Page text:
Press release

New look for Science Advisory Council

Changes to the Science Advisory Council (SAC) for Defra have been announced to help the department achieve better and more co-ordinated scientific advice. 

This was published under the 2010 to 2015 Conservative and Liberal Democrat coalition government

Following the review of Defra’s Arms Length Bodies last October, and a separate independent review of the SAC, the majority of Defra’s scientific and technical advisory bodies are being reconstituted as expert scientific committees to provide advice on specific areas.

The SAC will be re-modelled based on the recommendations of the independent report.  Although it will remain a Non Departmental Public Body, it will have a strengthened role in supporting the Chief Scientific Adviser in the oversight of all Defra expert scientific committees.

Professor Bob Watson, Chief Scientific Adviser for Defra, said:

 ”The reformed Science Advisory Council will be in a stronger position to provide independent advice to Ministers and to me on the science underpinning a wide range of Defra policies.

 ”I would like to thank the current SAC members for the valuable contribution they have made to Defra. It is vital that we continue to benefit from the expert independent advice the SAC provides and I look forward to working with the new committee.”

 The changes include the standing down of the 12 current members of the SAC. 7 new members, with expertise over a broad range of issues for which Defra is responsible, will be recruited over the next few months.


  1. For more information about the Science Advisory Council visit
  2.  The Science Advisory Council is an independent non-departmental public body, established in 2004. The council provides expert and independent scientific advice to the Department for the Environment, Food and Rural Affairs to help guide successful and evidence based policy decisions. The council communicates this advice to Professor Bob Watson, the Chief Scientific Adviser, and through him to Defra ministers.  The council is at present composed of 12 members drawn largely from the natural sciences but also including expertise from the social sciences.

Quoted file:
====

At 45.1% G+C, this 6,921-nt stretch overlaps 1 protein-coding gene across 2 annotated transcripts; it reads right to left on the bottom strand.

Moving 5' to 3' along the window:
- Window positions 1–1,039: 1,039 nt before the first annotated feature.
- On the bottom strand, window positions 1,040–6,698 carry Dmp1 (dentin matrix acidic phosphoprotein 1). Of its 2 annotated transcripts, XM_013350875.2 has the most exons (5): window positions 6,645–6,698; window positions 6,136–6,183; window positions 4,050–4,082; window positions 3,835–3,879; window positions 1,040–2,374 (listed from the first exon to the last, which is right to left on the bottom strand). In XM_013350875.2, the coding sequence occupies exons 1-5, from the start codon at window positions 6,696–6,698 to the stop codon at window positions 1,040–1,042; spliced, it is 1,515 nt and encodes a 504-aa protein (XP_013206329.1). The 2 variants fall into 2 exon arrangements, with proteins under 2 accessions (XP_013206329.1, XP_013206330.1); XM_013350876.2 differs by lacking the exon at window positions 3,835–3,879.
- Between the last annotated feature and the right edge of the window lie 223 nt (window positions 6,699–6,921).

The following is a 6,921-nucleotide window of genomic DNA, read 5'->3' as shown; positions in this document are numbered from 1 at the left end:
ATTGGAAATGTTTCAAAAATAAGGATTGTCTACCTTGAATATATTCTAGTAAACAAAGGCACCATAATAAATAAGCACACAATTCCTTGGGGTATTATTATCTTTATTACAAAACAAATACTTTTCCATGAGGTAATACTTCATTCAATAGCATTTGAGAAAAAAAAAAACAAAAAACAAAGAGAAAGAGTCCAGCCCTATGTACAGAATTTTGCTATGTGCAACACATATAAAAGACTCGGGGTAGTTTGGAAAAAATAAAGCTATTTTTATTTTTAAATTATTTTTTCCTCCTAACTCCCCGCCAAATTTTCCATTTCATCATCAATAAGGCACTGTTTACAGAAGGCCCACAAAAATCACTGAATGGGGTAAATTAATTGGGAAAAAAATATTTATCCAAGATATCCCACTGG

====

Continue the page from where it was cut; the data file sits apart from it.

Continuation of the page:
3. The recruitment of new members will commence in February 2011, with the first SAC meeting scheduled for September 2011.
  4. The ALB review sought to ensure better co-ordination between science advisory bodies in Defra. As part of this, the Department reviewed the role and functions of its 18 scientific and technical advisory bodies. On 14 October 2010 it was announced that the majority of the advisory bodies will become expert committees. They will continue to provide independent advice, but the change will allow for greater co-ordination as the scientific expert committees will work more closely with the Science Advisory Council and Defra’s Chief Scientific Adviser.  
  5. The independent review of the SAC, led by Professor Charles Godfray and commissioned by Defra’s Chief Scientist, Professor Bob Watson, contained 12 major recommendations including: * that the SAC be reconstituted as a leaner body of around six people plus an external Chair; * the need to more clearly articulate the role of the SAC and how it adds value to the Department’s use of science and evidence; and * the need to provide challenge and scrutiny to other bodies providing science advice to Defra.
Published 26 January 2011